The Inquisitive Fallacy
May 23, 2014 | by Lilly Lampe
A professor’s unlikely quest for busts of Alexander Pope.
“Fame and Friendship: Pope, Roubiliac, and the Portrait Bust in Eighteen-Century Britain,” recently on view at the Yale Center for British Art, tells a curious tale of Alexander Pope’s legacy, focusing on the strange fervor that continues to surround busts and portraits of him. Pope, whose birthday was earlier this week, was a household name, at least in one sector of British society. He was the first English poet to publish two volumes of his own collected works while living—and with the publication of the first volume, he also became the first English author to sustain himself entirely on the proceeds of his work. And he didn’t lead a meager existence. Pope was able to lease a sizable villa near Richmond, a painting of which was on view in Yale’s exhibition.
For any writer, these achievements would’ve been no small feat, but they’re especially impressive in light of Pope’s many obstacles. He was a Catholic at a time when Catholics weren’t allowed to live within ten miles of London or Westminster or to attend university; and he was beset with health problems that led to a visible hunchback and permanently stunted his height. Even so, Pope became a celebrated member of the British literary canon—someone whose very image evoked intellectual achievement.
Paintings and busts of Pope were commissioned for wealthy families and artistic friends—they conferred status among men of letters. According to Joseph Roach, Sterling Professor of Theater and English at Yale, when Voltaire visited England in 1727, he marveled that he saw Pope’s portrait in “twenty noblemen’s houses.” The placement of these busts was telling of the poet’s reputation; he was displayed with such notable British intellectuals as Laurence Sterne and Isaac Newton.
“Fame and Friendship” assembled an intriguing array of these busts, made of stately marble or—in the case of a petite, mass-produced work—porcelain. At the center of the collection are eight busts of Pope by French émigré sculptor Louis François Roubiliac, created between 1738 and 1760. Though they were made over the course of twenty-two years, they carry certain hallmarks: a telltale droop beneath Pope’s eyes, a marked thinness in his cheeks, an inquisitive gaze, and a slender nose. In Roubiliac’s skillful hands, the signs of Pope’s infirmity are presented instead as characteristics befitting a poetic countenance, with all the sensitivity that poetry implies.
More than two hundred years later, these distinctive sculptures captured the imagination of W. K. Wimsatt, a professor of English at Yale. In the early twentieth century, Wimsatt embarked on a twenty-five-year research project, hoping to gather all the Roubiliac busts of Pope. This meant writing Britain’s oldest families and trekking out to county manors in search of the droopy-eyed poet—an ambitious project, and seemingly a labor of love, as it was extracurricular to Wimsatt’s main research interests. After all, it was Wimsatt who wrote, with Monroe Beardsley, one of the foundational texts of the New Criticism: “The Intentional Fallacy,” a 1946 essay that called for critical objectivity, with a particular disregard of authorial intention or biography. And yet in 1961, a few decades after publishing “The Intentional Fallacy,” Wimsatt proudly mounted an exhibition of six of Roubiliac’s busts of Pope at the National Gallery of Art in London, later accompanied by a monograph, The Portraits of Alexander Pope. Wimsatt even named his son Alexander.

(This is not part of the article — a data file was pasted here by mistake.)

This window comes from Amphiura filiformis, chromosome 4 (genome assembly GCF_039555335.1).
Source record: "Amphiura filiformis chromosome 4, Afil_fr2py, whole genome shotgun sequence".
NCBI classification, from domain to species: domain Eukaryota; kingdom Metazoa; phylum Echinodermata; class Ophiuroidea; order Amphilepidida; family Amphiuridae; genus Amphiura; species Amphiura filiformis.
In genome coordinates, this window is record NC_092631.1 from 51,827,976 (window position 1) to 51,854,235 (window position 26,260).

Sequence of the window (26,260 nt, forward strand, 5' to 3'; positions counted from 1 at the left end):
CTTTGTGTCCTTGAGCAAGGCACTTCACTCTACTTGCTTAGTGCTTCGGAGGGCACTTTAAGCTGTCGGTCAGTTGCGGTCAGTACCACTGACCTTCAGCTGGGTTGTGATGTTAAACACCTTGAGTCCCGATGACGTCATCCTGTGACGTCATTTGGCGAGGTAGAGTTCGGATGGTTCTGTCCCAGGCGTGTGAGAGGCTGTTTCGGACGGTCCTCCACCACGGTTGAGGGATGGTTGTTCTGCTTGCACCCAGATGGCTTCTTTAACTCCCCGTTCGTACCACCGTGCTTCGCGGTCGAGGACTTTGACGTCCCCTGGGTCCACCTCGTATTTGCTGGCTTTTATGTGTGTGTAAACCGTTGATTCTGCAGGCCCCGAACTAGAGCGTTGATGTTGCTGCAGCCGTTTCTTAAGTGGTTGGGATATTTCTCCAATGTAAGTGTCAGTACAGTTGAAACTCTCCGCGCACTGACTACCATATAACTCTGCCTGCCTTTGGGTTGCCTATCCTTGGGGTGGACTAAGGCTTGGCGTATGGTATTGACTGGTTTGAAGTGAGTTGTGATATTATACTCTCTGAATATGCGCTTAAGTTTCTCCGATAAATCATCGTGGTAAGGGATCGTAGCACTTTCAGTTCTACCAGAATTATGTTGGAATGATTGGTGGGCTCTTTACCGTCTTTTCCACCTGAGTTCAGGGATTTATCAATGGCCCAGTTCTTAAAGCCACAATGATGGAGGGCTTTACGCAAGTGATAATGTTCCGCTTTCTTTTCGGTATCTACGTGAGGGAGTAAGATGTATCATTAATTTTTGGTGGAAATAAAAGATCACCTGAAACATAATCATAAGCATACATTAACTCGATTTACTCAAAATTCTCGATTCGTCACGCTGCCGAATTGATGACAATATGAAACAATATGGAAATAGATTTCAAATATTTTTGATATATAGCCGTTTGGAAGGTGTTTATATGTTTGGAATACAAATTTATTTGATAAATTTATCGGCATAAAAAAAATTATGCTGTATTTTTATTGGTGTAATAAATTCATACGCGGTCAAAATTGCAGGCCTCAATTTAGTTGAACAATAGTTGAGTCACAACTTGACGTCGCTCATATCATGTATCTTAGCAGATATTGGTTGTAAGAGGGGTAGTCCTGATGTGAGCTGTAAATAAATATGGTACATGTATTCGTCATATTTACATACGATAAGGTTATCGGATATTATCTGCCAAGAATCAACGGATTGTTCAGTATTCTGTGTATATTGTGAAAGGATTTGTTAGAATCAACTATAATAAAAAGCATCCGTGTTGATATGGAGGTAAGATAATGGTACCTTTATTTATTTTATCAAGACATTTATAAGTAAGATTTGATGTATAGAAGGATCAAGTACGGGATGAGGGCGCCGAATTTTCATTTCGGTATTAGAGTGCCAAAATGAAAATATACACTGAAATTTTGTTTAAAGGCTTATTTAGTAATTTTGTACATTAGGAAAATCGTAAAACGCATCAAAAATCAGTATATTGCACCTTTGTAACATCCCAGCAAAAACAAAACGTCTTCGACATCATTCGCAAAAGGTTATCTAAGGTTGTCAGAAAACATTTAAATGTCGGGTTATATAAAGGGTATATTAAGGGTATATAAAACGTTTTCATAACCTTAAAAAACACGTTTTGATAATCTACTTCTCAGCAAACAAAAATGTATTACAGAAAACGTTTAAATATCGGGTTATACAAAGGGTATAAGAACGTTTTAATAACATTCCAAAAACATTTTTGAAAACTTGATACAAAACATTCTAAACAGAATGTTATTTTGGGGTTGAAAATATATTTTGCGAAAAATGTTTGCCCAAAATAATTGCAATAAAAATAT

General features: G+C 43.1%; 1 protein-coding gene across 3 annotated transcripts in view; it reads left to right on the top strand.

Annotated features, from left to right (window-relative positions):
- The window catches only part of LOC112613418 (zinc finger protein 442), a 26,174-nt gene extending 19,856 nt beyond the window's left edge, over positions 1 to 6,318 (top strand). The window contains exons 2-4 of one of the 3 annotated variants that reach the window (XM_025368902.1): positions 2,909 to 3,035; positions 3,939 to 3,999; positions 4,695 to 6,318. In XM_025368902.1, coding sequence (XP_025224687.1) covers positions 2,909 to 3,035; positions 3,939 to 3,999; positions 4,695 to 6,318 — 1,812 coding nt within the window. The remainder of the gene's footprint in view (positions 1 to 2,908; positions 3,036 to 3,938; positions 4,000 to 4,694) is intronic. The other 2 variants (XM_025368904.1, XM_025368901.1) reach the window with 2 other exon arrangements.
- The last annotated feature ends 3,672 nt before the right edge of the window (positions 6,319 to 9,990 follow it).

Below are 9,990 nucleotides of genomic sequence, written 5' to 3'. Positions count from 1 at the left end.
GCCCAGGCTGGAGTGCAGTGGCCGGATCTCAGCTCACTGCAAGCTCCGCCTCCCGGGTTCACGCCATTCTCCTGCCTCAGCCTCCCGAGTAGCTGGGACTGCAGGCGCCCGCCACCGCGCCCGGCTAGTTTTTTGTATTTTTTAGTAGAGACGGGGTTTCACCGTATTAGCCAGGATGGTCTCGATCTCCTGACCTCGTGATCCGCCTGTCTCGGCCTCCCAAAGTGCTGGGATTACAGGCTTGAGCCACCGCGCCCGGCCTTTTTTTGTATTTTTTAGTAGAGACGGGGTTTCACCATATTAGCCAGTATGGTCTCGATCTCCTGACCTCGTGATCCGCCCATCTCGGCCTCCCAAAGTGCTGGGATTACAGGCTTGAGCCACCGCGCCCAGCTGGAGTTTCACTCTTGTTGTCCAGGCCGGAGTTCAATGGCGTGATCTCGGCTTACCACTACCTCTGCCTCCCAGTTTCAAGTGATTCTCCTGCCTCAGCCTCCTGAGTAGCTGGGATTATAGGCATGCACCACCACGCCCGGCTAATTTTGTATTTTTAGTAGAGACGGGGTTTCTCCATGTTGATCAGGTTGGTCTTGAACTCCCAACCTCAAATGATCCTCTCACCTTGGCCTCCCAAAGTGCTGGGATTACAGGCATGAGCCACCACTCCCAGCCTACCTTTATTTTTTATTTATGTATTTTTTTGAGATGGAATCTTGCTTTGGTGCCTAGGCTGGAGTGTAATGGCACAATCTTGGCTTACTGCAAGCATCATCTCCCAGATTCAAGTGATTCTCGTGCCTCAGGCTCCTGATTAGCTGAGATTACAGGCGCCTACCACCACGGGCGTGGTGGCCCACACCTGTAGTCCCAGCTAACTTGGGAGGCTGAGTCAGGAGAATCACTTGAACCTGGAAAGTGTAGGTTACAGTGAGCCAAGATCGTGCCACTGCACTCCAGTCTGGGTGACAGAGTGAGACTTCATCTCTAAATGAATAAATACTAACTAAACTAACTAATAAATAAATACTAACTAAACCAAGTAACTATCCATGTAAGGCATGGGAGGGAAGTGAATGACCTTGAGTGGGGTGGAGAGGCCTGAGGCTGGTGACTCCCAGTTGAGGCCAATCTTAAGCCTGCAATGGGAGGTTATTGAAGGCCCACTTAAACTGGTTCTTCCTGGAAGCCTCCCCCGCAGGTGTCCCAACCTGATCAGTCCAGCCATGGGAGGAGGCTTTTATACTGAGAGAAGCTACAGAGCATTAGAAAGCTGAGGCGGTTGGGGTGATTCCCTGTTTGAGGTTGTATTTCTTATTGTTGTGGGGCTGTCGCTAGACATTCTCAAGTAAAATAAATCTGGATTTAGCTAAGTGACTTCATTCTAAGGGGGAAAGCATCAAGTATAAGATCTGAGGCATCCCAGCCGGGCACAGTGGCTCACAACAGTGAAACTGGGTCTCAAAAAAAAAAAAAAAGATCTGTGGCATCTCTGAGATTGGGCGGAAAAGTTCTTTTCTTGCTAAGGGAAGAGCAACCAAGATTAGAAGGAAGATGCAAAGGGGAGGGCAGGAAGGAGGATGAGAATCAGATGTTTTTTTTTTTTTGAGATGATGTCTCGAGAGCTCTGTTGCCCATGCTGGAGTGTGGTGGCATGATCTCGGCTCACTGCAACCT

How to reconcile this disparity between theory and practice? At a conference organized around the opening of “Fame and Friendship,” Roach said,
If you want to avoid ending up in poetic biography, impressionism, and relativism, then surely the last thing that you would think of undertaking is an exhaustive study of portraits of the poet, iconic or otherwise … I think Wimsatt himself acknowledges this paradox wittily when he breaks off his narration of all the trouble he went to [in order to find the busts] with the sentence: “But the writing of the book is a story that ought not to appear in the book itself.”
Roach pointed to a kind of loophole, a crucial space Wimsatt left for the author outside the realm of theory: though New Criticism rejects the author specifically in critical readings of text, he said, the study of the author as a separate endeavor is not only a worthy project, but a rewarding one.
Whether or not that’s a satisfying argument, the exhibition speaks to the power of Wimsatt’s impulse to collect—the Pope busts, taken together, are a fascinating record of the poet and his time, and of the peculiarities attendant to his celebrity.
Lilly Lampe is a writer and art critic based in Brooklyn. Her writing has appeared in Art in America, ArtAsiaPacific, Art Papers, Artforum.com, and Modern Painters, among others.